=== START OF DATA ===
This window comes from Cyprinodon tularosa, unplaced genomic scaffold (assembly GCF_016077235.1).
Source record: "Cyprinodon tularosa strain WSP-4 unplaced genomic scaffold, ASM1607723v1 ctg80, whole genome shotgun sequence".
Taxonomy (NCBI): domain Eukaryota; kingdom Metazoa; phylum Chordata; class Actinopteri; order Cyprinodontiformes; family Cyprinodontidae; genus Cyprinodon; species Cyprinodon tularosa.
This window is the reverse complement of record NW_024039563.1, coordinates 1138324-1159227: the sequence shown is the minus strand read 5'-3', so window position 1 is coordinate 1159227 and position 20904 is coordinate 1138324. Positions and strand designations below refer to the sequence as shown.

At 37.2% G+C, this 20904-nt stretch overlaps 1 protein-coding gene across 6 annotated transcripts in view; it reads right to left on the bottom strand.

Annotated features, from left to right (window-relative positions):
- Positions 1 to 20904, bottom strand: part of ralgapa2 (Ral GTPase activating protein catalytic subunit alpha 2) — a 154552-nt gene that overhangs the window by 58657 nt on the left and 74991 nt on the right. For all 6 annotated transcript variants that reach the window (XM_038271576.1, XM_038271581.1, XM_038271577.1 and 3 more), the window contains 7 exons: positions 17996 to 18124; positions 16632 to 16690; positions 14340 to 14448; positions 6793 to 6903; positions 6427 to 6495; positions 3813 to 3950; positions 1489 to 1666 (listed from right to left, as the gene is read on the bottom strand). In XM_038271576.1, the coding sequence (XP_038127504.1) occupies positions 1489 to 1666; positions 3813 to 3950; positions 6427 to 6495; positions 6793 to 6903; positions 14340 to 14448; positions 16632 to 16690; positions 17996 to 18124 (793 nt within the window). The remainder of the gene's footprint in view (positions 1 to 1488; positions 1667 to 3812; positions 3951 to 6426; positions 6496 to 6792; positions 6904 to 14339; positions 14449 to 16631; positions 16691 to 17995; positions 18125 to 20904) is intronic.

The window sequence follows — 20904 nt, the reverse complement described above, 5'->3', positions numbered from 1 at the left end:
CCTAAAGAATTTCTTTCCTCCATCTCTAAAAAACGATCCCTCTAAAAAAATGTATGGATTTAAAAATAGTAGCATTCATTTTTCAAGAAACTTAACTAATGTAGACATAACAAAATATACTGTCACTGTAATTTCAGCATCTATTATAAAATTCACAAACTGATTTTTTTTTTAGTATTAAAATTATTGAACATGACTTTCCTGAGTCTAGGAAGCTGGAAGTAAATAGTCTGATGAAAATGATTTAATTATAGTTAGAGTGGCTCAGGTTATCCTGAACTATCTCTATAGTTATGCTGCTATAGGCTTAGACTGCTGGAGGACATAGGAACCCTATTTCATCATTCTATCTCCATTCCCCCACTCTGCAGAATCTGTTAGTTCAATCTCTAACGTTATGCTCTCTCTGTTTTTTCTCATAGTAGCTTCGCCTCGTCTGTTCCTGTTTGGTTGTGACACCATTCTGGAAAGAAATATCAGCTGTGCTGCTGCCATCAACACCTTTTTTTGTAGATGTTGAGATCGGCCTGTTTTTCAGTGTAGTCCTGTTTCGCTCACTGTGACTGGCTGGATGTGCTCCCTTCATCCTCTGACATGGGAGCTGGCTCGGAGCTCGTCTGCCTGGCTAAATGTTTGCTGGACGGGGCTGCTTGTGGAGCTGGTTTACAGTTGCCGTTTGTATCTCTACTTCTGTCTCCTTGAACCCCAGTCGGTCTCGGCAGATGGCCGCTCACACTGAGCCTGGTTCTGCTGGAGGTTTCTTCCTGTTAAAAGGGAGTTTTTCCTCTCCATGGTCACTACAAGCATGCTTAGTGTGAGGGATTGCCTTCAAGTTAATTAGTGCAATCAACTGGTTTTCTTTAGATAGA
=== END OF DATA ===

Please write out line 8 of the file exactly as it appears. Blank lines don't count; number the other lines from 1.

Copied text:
The window sequence follows — 20904 nt, the reverse complement described above, 5'->3', positions numbered from 1 at the left end: